As it turns out, what we don’t know can hurt us.

Perfluorooctanesulfonic acid or perfluorooctane sulfonate (PFOS) is quite the mouthful and while, like me, you may have difficulty pronouncing it, chances are you, along with almost all of your surrounding aquatic environments, are home to these chemicals.  A potential problem considering that recent research has a number of scientists concerned about the prevelance, persistence and toxicity of PFOS in our ecosystems.

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Chemical model of PFOS. Source: http://en.wikipedia.org/wiki/Fluorosurfactant

PFOS were most famously used as a key ingredient in Scotchgard and other products that put the unique property of repelling both water and oil to use (other stain repellents, surface protectors in carpets, leather, paper, food containers, fabric, upholstery, fire-fighting foams, floor polishes, shampoos, adhesives, paints, pesticides, etc.).  Manufactured largely by a company called 3M since 1956, production stopped in 2002 after scientists found that PFOS were accumulating in water, wildlife and people.

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3M Company has switched from PFOS and PFOA to other perfluorinated compounds in its products. Source: http://sierravoices.com/2014/10/fish-still-contaminated-with-phased-out-scotchgard-chemical/

To demonstrate just how persistent and widespread PFOS are in our aquatic environments a recent study by the United States Environmental Protection Agency found PFOS in all 157 fish of various species sampled in five of the Great Lakes (that’s 100%) and 73% of fish from 162 rivers.  This comes 12 years after these chemicals were largely discontinued in the United States.  The primary reason for the widespread and persistent nature of PFOS is that these chemicals do not seem to degrade or break-down in the environment.

Perfluorochemical-Testing

Fire fighting foams were and still are a source of PFOS in some places Source: http://www.caslab.com/PFOA-PFOS/

While we are just beginning to understand how PFOS affect aquatic species, results so far suggest a range of negative consequences. Some scientists have found that short-term exposure to PFOS can lead to higher energy use in goldfish and carp.  This result may seem minor but when energy is being used to deal with the internal stress that PFOS cause, that energy cannot be used for growth or survival.

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Smallmouth bass are one of the many fish contaminated by PFOS in US rivers and the Great Lakes. Source: http://www.environmentalhealthnews.org/ehs/news/2014/sep/pfos-in-waters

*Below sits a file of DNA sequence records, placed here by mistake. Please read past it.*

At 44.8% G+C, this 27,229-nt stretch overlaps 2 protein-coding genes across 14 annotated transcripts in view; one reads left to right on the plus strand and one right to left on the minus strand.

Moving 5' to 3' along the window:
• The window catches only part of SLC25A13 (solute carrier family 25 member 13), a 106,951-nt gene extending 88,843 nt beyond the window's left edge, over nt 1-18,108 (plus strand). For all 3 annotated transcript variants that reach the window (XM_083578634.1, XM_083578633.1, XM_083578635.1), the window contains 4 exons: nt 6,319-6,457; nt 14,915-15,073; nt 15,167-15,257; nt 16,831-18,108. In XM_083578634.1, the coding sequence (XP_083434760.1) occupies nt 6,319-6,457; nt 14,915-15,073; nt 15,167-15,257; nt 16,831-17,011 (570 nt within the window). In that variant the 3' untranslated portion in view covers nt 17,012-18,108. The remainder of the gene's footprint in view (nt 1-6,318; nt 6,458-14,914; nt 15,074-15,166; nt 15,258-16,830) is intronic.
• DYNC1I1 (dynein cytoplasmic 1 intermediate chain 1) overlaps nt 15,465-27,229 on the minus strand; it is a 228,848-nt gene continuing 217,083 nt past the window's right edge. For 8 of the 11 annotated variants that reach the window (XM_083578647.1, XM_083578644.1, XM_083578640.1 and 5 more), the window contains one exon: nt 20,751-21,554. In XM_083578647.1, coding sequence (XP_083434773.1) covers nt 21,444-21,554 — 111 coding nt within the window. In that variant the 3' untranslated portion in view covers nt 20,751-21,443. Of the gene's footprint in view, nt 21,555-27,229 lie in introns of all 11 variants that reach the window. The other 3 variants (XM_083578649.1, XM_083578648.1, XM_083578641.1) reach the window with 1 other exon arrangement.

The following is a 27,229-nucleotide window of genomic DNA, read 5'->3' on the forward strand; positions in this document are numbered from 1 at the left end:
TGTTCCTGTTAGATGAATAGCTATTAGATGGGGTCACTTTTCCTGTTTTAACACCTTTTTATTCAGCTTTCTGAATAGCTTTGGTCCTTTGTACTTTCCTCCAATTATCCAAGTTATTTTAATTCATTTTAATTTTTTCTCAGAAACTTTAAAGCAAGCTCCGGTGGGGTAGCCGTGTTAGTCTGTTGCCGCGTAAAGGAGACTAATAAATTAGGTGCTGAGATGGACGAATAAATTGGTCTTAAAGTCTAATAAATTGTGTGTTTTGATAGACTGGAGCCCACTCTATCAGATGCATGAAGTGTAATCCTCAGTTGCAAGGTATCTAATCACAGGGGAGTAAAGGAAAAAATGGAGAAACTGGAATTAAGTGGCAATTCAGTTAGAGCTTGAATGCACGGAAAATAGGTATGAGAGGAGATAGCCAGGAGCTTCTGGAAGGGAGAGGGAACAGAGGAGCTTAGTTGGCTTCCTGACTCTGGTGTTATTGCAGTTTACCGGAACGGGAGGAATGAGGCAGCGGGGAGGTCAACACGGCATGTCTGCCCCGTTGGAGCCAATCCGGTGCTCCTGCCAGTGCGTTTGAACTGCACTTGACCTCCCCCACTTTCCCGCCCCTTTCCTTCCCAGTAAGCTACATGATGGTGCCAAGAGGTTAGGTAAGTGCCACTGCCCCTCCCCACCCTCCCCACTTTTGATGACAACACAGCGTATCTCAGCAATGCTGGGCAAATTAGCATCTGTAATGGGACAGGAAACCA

PFOS have also been seen to weaken the immune system of fish larvae, increasing their susceptibility to infectious disease. More seriously, a study examining the effects of long-term PFOS exposure found that female fish exposed to the highest concentration of PFOS had offspring that were severely deformed and resulted in 100% mortality.

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Because PFOS are bioaccumulative (or are transferred through diet and increases up the food web), eating contaminated fish are likely a source of PFOS in people. Also, while the USEPA has not established a ‘safe dose’ of PFOS, Minnesota health officials have set consumption recommendations and issued consumption advisories. Source: http://www.environmentalhealthnews.org/ehs/news/2014/sep/pfos-in-waters

Research on mammals have also related PFOS to a litany of wildlife and human health concerns (reduced immune system function, kidney disease, preeclampsia, low birth weights, and others).  As such, PFOS were added to the Stockholm Convention on Persistent Organic Pollutants, an international treaty to restrict or eliminate the use of particular chemicals, in 2009.

PFOS are a testament to the importance of truly understanding the toxicity and impact of a manufactured chemical before its widespread use.  After all, ‘an once of prevention is worth a pound of cure’; although here ‘a pound of cure’ may not seem like a sufficient description for the costly damage PFOS have and will likely cause to ourselves and our aquatic ecosystems.

By: Dana Sackett

References and additional material:

Anoop S, Xiao J, Ducatman A (2011) Perfluoroalkyl chemicals and chronic kidney disease in US adults.  American Journal of Epidemiology 174: 893–900.

Fang C, Huang Q, Ye T, Chen Y, Liu L, et al. Embryonic exposure to PFOS induces immunosuppression in the fish larvae of marine medaka. Ecotoxicology and environmental safety 92: 104-111.

Hagenaars A, Knapen D, Meyer IJ, van der Ven K, De Coen W. (2008) Toxicity evaluation of perfluorooctane sulfonate (PFOS) in the liver of common carp (Cyrinus carpio). Aquatic Toxicology 88: 155-163.

Hu J, Yu J, Tanaka S, Fujii S. (2011) Perfluorooctane Sulfonate (PFOS) and Perfluorooctanoic Acid (PFOA) in Water Environment of Singapore. Water Air Soil Pollut 216:179–191

Taniyasu S , Kannan K, Horri Y, Hanari N, Yamashita N. (2003) Survey of Perfluorooctane Sulfonate and Related Perfluorinated Organic Compounds in Water, Fish, Birds, and Humans from Japan. Environ. Sci. Technol. 37: 2634-2639.

Wang M, Chen J, Lin K, Chen Y, Hu W, Tanguay R, Huang C, Dong Q. (2011) Chronic Zebrafish PFOS Exposure alters sex ratio and maternal related effects in F1 offspring. Environmental Toxicology and Chemistry 30: 2073–2080.

Xia J, Fu S, Cao Z, Peng J, Peng J, Dai T, Cheng L. (2013) Ecotoxicological effects of waterborne PFOS exposure on swimming performance and energy expenditure in juvenile goldfish (Carassius auratus).  Journal of Environmental Sciences 25: 1672–1679.

http://www.sciencedaily.com/releases/2008/04/080430203049.htm

http://www.ourstolenfuture.org/newscience/oncompounds/pfos/2001-04pfosproblems.htm

http://www.environmentalhealthnews.org/ehs/news/2014/sep/pfos-in-waters

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